Tag Archives: proofs


So we had a study session for Proofs today.

I use the phrase “study session” very loosely because we were all so stressed that we were just being off-topic as hell.

Things we talked about:

  • Our favorite books
  • Dante’s Inferno
  • The levels of hell
  • Getting masticated by the devil and how awesome that would be
  • Getting masticated in general
  • Doing the “getting masticated by the devil” interpretive dance
  • How “do an interpretive dance of getting masticated by the devil” would be fantastic extra credit on the final
  • How someone with parasigmatism would ever tell anybody they had it
  • “I’m not happy until I’ve been groped!”
  • Our favorite words
  • Trying to figure out what de-masticating would entail
  • Doing the “de-mastication” interpretive dance
  • How much better our final would be if we could just do interpretive dances of our proofs
  • How much better our final would be if we could just sing and/or play an instrument depicting our proofs
  • Plans to bring clarinets/saxophones/cellos/guitars/pianos to our final and just play Christmas music instead
  • The clarinet vs. saxophone debate
  • How sexy Word 2013 is
  • The meanings of our first names
  • Making fun of the meanings of each other’s first names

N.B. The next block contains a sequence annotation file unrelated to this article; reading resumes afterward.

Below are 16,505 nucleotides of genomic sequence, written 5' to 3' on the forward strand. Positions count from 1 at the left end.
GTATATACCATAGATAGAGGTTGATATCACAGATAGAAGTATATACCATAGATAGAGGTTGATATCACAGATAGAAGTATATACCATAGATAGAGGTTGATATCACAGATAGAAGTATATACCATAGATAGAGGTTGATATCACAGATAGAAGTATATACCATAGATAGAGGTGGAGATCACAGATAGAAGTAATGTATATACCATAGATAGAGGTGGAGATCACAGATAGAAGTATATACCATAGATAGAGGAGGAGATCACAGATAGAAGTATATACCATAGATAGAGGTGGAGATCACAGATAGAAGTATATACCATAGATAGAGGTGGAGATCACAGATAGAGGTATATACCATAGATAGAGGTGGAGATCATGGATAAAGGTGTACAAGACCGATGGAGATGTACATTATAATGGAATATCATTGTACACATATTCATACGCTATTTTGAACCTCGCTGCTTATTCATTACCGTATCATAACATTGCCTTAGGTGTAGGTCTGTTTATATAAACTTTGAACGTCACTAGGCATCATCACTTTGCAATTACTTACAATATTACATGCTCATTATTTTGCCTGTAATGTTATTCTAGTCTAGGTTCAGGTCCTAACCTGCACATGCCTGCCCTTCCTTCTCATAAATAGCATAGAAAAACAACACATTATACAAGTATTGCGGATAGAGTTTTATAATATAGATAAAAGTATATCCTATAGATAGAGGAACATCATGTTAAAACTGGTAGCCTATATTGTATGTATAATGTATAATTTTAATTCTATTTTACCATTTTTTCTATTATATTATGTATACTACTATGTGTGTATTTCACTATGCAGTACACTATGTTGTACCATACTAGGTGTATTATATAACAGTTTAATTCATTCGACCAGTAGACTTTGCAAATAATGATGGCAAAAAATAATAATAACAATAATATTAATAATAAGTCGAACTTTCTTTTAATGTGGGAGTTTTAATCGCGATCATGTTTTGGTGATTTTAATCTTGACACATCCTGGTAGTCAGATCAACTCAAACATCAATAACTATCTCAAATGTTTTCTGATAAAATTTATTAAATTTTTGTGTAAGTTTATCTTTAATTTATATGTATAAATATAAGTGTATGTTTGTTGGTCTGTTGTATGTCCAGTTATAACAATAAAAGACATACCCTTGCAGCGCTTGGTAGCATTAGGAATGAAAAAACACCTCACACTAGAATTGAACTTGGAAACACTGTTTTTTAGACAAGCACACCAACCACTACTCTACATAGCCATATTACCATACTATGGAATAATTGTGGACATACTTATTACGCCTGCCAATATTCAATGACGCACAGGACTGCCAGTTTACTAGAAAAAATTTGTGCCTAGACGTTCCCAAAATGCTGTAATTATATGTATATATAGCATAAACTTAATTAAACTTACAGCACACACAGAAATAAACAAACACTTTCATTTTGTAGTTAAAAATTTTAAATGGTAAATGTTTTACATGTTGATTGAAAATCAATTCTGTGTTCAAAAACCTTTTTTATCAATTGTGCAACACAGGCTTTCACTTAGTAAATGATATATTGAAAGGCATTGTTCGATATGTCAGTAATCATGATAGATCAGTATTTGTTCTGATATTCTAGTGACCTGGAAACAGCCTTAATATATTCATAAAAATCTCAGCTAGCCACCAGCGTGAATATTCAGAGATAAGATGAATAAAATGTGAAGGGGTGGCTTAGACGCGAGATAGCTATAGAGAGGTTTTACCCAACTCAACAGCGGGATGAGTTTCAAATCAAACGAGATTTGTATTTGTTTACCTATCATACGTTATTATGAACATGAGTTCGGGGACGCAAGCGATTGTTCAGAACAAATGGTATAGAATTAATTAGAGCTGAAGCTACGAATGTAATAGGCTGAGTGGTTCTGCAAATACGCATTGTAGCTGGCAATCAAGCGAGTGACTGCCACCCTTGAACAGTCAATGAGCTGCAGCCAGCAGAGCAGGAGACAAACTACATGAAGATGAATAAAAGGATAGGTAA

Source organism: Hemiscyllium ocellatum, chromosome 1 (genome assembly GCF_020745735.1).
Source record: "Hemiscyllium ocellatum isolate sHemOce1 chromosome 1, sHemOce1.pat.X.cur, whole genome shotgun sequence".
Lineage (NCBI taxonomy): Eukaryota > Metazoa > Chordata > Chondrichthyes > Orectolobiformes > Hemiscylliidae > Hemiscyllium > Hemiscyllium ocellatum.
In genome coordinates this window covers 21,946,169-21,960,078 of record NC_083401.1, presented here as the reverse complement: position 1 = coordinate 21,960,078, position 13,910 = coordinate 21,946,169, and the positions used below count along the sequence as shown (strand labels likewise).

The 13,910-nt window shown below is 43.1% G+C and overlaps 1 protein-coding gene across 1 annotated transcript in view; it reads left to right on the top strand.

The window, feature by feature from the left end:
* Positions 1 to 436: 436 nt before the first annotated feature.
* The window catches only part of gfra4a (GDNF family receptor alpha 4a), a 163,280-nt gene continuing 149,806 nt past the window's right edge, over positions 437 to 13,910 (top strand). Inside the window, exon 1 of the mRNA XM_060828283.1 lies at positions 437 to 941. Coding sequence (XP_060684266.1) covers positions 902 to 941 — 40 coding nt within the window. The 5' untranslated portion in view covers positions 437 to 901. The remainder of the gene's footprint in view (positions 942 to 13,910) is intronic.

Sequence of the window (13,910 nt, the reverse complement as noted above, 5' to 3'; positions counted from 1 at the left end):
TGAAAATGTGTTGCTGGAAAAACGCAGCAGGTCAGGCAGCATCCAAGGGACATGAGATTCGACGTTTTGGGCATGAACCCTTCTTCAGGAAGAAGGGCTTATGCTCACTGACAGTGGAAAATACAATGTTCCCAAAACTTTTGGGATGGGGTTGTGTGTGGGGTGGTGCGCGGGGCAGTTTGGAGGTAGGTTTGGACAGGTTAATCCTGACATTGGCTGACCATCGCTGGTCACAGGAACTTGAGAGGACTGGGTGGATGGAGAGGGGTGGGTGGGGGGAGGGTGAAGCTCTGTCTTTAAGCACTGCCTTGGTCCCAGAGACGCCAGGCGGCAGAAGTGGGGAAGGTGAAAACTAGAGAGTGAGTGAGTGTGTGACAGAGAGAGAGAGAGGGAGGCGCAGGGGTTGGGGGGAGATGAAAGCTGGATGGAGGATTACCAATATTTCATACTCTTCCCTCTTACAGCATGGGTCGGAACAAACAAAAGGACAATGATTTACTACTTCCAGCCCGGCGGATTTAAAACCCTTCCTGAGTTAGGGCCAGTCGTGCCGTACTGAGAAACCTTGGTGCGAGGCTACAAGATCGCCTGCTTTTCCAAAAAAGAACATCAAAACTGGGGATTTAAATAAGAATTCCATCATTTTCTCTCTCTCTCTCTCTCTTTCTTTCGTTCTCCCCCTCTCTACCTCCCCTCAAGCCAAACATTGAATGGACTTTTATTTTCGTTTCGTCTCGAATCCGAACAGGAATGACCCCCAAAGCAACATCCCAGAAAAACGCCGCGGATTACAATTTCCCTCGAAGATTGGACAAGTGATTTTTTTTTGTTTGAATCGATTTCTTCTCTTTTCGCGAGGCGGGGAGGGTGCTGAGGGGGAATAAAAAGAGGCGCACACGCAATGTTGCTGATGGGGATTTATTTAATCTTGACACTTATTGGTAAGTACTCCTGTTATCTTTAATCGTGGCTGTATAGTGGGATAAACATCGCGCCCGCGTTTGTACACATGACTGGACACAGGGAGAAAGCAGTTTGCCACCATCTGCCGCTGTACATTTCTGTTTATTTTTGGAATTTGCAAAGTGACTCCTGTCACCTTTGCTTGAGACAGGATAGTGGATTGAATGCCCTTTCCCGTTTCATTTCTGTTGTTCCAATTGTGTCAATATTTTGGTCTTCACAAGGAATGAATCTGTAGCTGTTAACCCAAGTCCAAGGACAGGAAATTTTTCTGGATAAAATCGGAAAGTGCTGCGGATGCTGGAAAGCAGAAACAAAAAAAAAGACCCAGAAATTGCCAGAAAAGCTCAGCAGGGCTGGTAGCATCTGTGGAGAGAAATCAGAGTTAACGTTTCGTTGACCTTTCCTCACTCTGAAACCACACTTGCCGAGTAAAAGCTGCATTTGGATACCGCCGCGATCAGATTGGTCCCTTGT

• Making fun of each other’s majors (we’re a mix of math, physics, math ed., and engineering)
  • Making fun of each other in general

Things we didn’t talk about:

  • How to do proofs

Yes, our professor was there, too. I think he was just as burnt out as we all were; he was just laughing along with us (and telling the majority of the really dumb math jokes).

I’m going to freaking miss these dork bombs.

If Godot falls in the forest and no one is around…

I took my Symbolic Logic test today. The first three pages were fine, just translations, truth tables, DeMorgan’s Laws, and a proof step proof (no subproofs). I finished in 15 minutes.

Then there were the proof method proofs (aka proofs with subproofs embedded).

There were four on the test; we had to choose two and prove them. I proved one relatively quickly (because it was essentially the definition of a biconditional), but then I literally sat there for 45 minutes just staring the other three down, racking my brain to try to figure out whether or not I could figure out how to prove one.


Finally, the lightbulb came on with one and I crapped out a proof in under 10 minutes (not easy, trust me).

So I got home and tried plugging my solution into Fitch, and if I did it the way I think I did on the test, I got that one right.



Yay? Maybe? I hope I did okay.